The Fabric of India - workshop pieces exhibited at the V&AWestminster Libraries’ Bengali Service was approached by the Penfold Community Hub and the Victoria and Albert Museum to take part in a special project inspired by their current exhibition The Fabric of India (3 October 2015 – 10 January 2016).

A series of four workshops took place, with participants from both libraries and the Penfold Hub creating beautiful pieces of textile and block printed artwork. These workshops have brought out the artistic skills of some of the learners who had done this a long time ago, and others who were exploring these skills for the first time. More than forty people took part in the four workshops.

All the completed work was then displayed at the museum, and all the participants and their guests visited earlier this week. The trip started with a tour of the Fabric of India exhibition, where participants were mesmerised by tent of Tipu Sultan from 1799 which seems to be in its original condition. Having learnt and watched videos of different techniques and methods of weaving, so everyone enjoyed looking at the various textiles in the collection, some up to 4000 years old.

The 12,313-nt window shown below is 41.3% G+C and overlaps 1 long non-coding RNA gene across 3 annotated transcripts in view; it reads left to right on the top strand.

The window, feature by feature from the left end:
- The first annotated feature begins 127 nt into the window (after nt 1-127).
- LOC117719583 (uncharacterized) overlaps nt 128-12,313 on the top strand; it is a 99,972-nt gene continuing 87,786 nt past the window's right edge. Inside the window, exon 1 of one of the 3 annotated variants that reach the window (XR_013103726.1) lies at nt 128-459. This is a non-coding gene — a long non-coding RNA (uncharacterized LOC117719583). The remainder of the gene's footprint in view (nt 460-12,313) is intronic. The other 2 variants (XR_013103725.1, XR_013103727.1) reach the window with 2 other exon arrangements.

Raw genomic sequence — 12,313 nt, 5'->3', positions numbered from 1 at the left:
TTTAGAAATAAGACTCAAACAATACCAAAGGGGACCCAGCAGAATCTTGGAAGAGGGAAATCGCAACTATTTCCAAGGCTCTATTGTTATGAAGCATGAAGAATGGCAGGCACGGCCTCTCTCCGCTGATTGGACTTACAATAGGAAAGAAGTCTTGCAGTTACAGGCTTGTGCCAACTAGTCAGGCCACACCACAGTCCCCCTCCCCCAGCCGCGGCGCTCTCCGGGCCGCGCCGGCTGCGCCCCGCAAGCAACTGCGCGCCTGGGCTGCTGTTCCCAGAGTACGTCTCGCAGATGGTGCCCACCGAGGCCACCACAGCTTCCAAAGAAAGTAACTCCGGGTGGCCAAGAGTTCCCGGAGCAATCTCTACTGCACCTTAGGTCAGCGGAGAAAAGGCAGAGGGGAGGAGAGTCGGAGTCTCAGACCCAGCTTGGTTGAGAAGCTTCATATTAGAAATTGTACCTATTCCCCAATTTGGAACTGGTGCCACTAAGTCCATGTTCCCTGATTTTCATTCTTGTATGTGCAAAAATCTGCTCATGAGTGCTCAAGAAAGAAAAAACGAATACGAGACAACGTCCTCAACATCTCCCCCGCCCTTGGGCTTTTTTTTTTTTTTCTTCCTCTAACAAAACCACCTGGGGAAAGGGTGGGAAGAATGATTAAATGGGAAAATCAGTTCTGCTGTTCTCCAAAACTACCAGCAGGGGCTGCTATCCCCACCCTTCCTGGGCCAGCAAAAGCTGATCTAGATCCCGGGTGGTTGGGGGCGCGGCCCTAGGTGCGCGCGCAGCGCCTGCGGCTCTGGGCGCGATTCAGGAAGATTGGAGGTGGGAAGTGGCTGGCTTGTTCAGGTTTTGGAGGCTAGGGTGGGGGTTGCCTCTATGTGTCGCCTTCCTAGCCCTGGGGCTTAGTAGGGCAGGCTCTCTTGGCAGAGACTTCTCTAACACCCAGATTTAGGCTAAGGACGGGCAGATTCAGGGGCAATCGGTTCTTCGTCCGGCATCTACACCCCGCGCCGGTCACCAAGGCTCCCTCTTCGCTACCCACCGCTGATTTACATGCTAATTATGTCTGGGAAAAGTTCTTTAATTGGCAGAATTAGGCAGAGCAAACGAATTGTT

The Fabric of India workshop participants visiting the V&A

 

The tour was then followed with a reception and a thank you event hosted by the V & A Community Learning Team. It was a fantastic day out and has inspired many of our participants to become interested in further textile-related learning. In order to facilitate that, there is an ongoing discussion with one of our adult education partners to host a series of intermediate level textile based projects for Church Street Library. We hope to run these in the new year.

The Fabric of India - workshop pieces exhibited at the V&AThis Fabric of India project between Penfold Community Hub and the V & A has presented us with opportunities for more joint work in the future. So watch this space!

[Mahbuba]

Comic Club update

There have been two recent special events, as well as the regular meetings:

Breaking into Comics 3. Image: Theo Mabayoje for Industry in the Streets (IITS) www.industryinthestreets.co.uk

Breaking into Comics vol 3

After two successful editions of Breaking into Comics our third and final volume for 2015 had to be something extra special.

Between Westminster’s Business Information Points, Westminster Reference Library and Marylebone Graphic Novel Club, we were able to gather a panel of industry experts specifically selected for their success at diversifying their skills in graphic novel production to engage new audiences:

  • Lewis Peake is an illustrator and filmmaker based in London who shared his experience both as an illustrator creating film storyboards and visuals as well as film production.
    www.lewispeake.com
  • Adam Vian – illustrator, animator and Flash Games designer of SFB Games, he is also the man behind the delightful all-ages fantasy Long Lost Lempi.
    Tom Vian – As the programming half of SFB Games, Tom has been making games with the artistic half – his brother Adam – for over 13 years.
    www.sfbgames.com